Mrs. Baker thought she would live a happy life after she killed her husband. But instead she spent every day watching her back and her nights lying awake in bed, hands shaking, terrified that he would find her. It wasn’t the police she was running from. No she could handle them. It was her husband's old friend, Death. The one that had cursed her with this creeping paranoia, this crazed obsession, and this bitter disposition. Mrs. Baker never stayed in one place for too long. She had become familiar with hotel bedrooms and strangers’ living room floors and the cold wood of park benches. And every new place she saw, every new experience, she wondered how her late husband would have described it. How would he have described the light that filtered through the dirt stained window of the taxi cab, the floral wallpaper and moth eaten couch in that overly friendly bartender’s apartment, the condensation that swirled from her lips when she slept out in the cold, the frills of the maid’s cleaning uniforms as they bustled down hotel lobby hallways?
After a decade of this, her running turned to chasing. And she found herself chasing after the ghost of her husband. Mrs. Baker went to his childhood home, to the room he had been born in where God had blessed him with his gifts. And she went to the city, where he had spent his early twenties standing at bus stops wondering how all these strangers' lives connected and intertwined and overlapped. And she went to the Grand Canyon, where she stood on the cliff edge and imagined that she was flying. And when she finally made her way home to the cluttered office where her husband had wasted most of his life, Mrs. Baker sat down at his desk and, with shaking fingers, began to write.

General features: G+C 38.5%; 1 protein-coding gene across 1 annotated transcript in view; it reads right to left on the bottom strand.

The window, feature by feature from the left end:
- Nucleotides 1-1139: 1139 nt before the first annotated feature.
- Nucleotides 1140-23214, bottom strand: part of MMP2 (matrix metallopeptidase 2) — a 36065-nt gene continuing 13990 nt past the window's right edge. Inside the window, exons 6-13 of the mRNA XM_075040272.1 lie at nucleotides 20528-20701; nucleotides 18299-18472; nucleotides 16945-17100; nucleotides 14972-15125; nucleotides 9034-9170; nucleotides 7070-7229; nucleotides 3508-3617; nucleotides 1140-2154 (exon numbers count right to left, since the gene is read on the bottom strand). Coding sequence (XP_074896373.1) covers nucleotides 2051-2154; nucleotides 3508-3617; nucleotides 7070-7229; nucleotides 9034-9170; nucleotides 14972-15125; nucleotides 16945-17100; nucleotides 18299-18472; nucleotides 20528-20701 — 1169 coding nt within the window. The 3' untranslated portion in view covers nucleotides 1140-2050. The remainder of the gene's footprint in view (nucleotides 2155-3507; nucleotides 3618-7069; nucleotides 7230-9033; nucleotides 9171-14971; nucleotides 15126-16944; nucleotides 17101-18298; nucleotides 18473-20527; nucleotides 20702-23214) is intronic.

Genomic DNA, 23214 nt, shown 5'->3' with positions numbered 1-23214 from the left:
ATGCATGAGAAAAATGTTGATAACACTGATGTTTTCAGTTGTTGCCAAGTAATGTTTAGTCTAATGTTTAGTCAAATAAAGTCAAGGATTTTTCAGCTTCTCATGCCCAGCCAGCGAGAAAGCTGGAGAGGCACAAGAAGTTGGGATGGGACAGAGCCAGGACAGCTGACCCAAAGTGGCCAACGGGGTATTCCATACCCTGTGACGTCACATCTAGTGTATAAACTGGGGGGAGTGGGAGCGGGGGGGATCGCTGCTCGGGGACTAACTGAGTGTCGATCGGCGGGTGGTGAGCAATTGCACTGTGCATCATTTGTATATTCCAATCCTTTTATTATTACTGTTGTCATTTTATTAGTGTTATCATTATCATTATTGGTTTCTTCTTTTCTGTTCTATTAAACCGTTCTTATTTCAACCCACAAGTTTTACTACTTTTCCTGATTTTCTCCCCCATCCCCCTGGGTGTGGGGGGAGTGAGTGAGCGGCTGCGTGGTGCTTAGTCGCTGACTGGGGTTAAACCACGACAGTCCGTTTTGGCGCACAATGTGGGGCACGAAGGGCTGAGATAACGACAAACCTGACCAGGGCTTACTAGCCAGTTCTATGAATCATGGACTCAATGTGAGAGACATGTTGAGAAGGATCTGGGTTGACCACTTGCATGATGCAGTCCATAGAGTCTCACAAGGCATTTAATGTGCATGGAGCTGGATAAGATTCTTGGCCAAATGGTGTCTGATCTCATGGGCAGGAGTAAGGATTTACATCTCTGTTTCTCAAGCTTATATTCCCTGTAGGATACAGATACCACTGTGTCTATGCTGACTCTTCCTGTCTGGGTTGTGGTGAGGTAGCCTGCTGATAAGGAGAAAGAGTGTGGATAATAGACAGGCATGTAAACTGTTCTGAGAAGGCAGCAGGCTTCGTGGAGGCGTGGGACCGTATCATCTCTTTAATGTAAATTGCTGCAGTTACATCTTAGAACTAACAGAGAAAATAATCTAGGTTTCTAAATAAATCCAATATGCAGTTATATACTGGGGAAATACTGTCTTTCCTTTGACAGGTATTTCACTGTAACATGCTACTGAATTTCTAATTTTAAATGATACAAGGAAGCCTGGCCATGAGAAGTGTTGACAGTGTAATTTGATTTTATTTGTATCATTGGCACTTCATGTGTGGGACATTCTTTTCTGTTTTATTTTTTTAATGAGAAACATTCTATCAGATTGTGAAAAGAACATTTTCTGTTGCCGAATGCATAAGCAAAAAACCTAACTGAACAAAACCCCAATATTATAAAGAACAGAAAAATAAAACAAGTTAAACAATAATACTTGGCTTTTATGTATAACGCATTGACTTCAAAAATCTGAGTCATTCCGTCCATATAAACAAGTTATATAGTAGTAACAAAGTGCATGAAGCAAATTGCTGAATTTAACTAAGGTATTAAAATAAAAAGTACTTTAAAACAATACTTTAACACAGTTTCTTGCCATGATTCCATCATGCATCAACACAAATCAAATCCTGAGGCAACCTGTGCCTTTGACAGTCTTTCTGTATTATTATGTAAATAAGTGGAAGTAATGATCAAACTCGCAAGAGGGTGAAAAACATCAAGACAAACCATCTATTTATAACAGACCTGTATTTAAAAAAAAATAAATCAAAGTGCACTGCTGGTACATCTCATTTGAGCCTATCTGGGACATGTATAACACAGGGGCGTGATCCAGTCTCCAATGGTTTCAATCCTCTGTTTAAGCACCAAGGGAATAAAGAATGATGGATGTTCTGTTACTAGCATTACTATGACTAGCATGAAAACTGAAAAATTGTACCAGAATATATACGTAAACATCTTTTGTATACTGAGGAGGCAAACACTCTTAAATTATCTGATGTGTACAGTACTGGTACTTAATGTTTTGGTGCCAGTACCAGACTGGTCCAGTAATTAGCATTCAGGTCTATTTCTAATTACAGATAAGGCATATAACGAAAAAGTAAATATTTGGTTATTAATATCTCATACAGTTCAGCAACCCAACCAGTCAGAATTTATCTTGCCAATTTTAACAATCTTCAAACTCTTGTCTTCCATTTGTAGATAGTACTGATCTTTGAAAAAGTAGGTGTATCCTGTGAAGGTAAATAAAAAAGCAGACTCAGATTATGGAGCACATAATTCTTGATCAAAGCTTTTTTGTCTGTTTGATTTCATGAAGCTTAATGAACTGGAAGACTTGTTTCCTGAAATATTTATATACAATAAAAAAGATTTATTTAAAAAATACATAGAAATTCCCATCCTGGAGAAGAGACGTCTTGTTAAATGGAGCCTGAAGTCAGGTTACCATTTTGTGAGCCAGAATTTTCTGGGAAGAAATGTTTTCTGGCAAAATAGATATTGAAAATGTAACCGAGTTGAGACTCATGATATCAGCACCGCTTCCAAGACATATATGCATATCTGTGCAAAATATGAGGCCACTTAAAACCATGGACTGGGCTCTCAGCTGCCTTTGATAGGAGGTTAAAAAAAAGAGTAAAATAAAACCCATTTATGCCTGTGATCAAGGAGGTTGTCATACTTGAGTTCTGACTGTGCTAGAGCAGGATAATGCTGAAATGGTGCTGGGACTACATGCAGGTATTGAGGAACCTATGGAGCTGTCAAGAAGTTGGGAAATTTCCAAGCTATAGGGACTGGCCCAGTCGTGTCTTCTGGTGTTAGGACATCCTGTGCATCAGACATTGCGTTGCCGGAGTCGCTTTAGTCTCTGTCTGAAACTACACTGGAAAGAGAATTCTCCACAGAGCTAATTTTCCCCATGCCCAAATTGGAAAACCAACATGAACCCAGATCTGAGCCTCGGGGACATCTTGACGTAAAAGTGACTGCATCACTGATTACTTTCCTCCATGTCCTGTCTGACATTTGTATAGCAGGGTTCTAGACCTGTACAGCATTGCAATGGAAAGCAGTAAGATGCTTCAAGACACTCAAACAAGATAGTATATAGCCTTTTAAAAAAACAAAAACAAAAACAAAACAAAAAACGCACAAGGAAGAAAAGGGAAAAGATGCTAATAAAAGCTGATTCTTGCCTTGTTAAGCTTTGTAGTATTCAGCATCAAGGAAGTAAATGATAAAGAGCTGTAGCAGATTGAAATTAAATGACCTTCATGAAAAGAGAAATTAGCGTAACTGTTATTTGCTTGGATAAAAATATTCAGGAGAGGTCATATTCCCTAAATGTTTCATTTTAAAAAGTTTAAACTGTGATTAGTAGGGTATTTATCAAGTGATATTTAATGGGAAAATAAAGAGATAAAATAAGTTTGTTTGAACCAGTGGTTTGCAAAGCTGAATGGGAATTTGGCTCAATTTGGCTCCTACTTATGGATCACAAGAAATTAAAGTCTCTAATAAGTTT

Ollie Mae is a 14 year old homeschooler who has been attending writers workshop since almost before she can remember. She loves reading and writing, cares deeply about climate justice, her best friend Morgan, and her two dogs. She knows that writing will always be a part of her life whether she goes on to become an investigative journalist, a forensic psychologist, an astrobiologist, or a poet.
By Moloaa Daterao
I walk while I think,
I think about a red fox I saw while at a skating rink,
The blueberries sit at the tip of my tongue,
While I remember the birds that had just sung,
A butterfly comes and sits on my nose,
While minnows in a stream tickle my toes,
I smell bittersweet pine needles while I walk,
And just feel the urge to talk,
To talk about the forest wonders,
At the same time rain come down and so does thunder,
Here I wait beneath a tree at night,
Waiting for the first sign of light,
Soon light filters in and I walk away,
Good bye I say,
And that’s what I remember to this day!
By Dash Merrill
I will remember the day this is all over
who cares if the Sun’s not shining
because it will be shining in my mind.
Who cares if it's wet and rainy
cause it will be the rain of freedom.
I will remember the day I will walk downtown again
I’ll get a big, sweet cookie at the café,
the kind that’s not too chewy but not too crunchy
the kind that will melt in my mouth
just the way I like it.
I will remember the day I can talk to the store clerk again
the day I get to hug my friends again
the day when I don’t have to stray from the strangers walking past
or wonder about the way the restaurants and benches are being cleaned